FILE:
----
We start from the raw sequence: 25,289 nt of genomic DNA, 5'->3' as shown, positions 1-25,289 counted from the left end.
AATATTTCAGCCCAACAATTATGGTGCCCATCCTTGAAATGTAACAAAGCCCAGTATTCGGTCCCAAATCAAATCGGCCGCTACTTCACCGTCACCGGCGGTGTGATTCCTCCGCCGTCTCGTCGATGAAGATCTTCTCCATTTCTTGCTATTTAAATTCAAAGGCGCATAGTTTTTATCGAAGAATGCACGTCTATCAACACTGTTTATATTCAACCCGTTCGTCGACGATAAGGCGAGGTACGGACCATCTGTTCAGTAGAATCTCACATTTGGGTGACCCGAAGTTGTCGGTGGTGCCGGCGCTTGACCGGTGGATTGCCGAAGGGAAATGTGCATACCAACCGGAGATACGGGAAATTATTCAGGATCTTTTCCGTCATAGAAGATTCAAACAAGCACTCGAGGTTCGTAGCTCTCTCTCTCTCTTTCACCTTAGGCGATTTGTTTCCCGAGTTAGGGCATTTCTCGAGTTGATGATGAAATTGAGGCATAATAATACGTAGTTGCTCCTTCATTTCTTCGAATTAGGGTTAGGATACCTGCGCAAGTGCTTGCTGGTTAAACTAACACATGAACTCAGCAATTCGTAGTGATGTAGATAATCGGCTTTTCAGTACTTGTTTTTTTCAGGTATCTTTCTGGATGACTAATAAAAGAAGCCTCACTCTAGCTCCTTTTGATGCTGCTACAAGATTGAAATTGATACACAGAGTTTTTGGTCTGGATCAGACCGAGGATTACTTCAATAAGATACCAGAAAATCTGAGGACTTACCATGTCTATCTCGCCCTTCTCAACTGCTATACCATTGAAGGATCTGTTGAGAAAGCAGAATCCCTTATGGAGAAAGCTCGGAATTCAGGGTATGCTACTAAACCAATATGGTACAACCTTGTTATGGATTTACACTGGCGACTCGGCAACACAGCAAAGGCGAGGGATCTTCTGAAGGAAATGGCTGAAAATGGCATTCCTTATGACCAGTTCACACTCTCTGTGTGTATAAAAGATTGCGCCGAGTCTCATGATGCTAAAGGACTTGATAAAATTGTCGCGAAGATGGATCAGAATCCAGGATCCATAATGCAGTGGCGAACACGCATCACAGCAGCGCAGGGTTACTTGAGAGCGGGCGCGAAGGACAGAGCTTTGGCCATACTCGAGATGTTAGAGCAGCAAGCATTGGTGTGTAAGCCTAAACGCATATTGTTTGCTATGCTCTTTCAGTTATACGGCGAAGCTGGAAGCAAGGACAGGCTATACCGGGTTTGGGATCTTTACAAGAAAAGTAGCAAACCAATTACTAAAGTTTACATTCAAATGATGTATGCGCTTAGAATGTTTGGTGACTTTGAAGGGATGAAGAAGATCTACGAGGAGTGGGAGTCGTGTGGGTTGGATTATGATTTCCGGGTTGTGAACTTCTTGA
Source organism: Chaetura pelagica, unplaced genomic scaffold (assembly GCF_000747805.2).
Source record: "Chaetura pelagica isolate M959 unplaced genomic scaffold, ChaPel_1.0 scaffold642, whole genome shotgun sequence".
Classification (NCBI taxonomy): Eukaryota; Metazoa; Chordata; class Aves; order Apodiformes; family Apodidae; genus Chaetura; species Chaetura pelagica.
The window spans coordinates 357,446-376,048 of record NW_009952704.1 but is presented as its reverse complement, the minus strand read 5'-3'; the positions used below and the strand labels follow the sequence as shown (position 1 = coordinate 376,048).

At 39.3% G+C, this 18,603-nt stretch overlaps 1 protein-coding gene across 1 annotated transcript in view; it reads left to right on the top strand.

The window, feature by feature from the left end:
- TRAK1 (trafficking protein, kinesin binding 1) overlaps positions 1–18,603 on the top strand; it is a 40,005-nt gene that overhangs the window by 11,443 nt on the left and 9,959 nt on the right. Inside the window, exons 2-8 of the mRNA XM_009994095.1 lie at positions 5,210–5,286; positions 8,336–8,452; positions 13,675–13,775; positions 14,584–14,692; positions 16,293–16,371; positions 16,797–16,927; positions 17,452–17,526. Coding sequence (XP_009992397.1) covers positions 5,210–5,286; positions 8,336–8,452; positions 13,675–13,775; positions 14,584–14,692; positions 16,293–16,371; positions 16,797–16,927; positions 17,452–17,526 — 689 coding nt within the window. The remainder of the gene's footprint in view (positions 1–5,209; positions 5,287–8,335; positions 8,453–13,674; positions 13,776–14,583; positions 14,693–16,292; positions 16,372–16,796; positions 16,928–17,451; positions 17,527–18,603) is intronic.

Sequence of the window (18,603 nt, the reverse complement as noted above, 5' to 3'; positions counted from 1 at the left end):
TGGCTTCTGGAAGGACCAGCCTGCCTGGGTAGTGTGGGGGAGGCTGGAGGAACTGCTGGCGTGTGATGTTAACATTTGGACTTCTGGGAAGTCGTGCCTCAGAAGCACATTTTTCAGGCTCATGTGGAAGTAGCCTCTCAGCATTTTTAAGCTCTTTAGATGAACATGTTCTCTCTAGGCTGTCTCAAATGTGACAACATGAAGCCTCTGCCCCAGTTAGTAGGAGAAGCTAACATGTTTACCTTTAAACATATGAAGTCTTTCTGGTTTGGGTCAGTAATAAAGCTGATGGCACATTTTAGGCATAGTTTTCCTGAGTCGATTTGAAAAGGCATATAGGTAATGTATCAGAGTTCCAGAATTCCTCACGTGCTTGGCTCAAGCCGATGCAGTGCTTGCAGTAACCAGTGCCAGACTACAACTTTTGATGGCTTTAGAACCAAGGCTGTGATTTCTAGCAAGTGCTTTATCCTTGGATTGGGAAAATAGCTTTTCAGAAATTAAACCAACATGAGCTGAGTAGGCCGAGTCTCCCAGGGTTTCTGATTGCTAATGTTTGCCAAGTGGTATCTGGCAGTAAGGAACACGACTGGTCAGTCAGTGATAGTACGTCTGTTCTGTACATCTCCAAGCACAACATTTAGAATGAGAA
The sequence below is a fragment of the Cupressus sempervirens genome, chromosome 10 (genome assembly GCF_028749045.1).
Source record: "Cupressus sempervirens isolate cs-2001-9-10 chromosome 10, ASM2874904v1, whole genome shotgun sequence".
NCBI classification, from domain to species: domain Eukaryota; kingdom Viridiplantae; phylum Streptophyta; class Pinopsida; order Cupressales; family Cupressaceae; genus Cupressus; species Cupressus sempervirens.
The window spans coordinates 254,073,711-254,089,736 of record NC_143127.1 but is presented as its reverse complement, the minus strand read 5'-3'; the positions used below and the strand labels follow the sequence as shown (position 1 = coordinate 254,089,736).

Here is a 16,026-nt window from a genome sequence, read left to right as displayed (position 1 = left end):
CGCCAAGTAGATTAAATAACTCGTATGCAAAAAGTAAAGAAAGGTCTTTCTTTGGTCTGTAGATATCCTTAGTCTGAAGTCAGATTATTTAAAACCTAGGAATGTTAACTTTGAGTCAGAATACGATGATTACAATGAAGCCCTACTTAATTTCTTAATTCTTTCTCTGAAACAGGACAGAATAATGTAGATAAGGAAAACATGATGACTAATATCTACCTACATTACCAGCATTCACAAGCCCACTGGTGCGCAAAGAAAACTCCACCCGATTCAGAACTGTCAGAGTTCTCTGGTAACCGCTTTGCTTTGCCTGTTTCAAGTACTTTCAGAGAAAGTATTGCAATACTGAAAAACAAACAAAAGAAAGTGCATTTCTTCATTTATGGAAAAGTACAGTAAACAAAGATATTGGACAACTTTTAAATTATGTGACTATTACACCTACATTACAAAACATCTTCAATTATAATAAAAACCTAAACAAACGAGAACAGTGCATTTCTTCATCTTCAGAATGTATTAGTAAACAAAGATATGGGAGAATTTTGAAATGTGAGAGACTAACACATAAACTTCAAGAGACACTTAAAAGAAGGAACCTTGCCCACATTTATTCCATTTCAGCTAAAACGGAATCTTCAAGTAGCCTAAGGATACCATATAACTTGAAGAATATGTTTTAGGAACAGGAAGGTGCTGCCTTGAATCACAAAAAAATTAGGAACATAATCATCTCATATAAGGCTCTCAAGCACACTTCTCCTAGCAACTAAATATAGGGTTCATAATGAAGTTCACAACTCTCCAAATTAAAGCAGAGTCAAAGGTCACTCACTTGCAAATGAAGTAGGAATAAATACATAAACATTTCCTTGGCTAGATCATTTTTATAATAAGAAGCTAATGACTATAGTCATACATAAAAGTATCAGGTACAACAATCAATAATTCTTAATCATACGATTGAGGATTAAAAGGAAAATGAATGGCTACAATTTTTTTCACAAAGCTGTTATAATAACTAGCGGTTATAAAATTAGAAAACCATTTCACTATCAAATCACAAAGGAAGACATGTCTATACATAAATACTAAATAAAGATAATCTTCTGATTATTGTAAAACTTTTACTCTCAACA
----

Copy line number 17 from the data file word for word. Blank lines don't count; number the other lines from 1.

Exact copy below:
CGCCAAGTAGATTAAATAACTCGTATGCAAAAAGTAAAGAAAGGTCTTTCTTTGGTCTGTAGATATCCTTAGTCTGAAGTCAGATTATTTAAAACCTAGGAATGTTAACTTTGAGTCAGAATACGATGATTACAATGAAGCCCTACTTAATTTCTTAATTCTTTCTCTGAAACAGGACAGAATAATGTAGATAAGGAAAACATGATGACTAATATCTACCTACATTACCAGCATTCACAAGCCCACTGGTGCGCAAAGAAAACTCCACCCGATTCAGAACTGTCAGAGTTCTCTGGTAACCGCTTTGCTTTGCCTGTTTCAAGTACTTTCAGAGAAAGTATTGCAATACTGAAAAACAAACAAAAGAAAGTGCATTTCTTCATTTATGGAAAAGTACAGTAAACAAAGATATTGGACAACTTTTAAATTATGTGACTATTACACCTACATTACAAAACATCTTCAATTATAATAAAAACCTAAACAAACGAGAACAGTGCATTTCTTCATCTTCAGAATGTATTAGTAAACAAAGATATGGGAGAATTTTGAAATGTGAGAGACTAACACATAAACTTCAAGAGACACTTAAAAGAAGGAACCTTGCCCACATTTATTCCATTTCAGCTAAAACGGAATCTTCAAGTAGCCTAAGGATACCATATAACTTGAAGAATATGTTTTAGGAACAGGAAGGTGCTGCCTTGAATCACAAAAAAATTAGGAACATAATCATCTCATATAAGGCTCTCAAGCACACTTCTCCTAGCAACTAAATATAGGGTTCATAATGAAGTTCACAACTCTCCAAATTAAAGCAGAGTCAAAGGTCACTCACTTGCAAATGAAGTAGGAATAAATACATAAACATTTCCTTGGCTAGATCATTTTTATAATAAGAAGCTAATGACTATAGTCATACATAAAAGTATCAGGTACAACAATCAATAATTCTTAATCATACGATTGAGGATTAAAAGGAAAATGAATGGCTACAATTTTTTTCACAAAGCTGTTATAATAACTAGCGGTTATAAAATTAGAAAACCATTTCACTATCAAATCACAAAGGAAGACATGTCTATACATAAATACTAAATAAAGATAATCTTCTGATTATTGTAAAACTTTTACTCTCAACA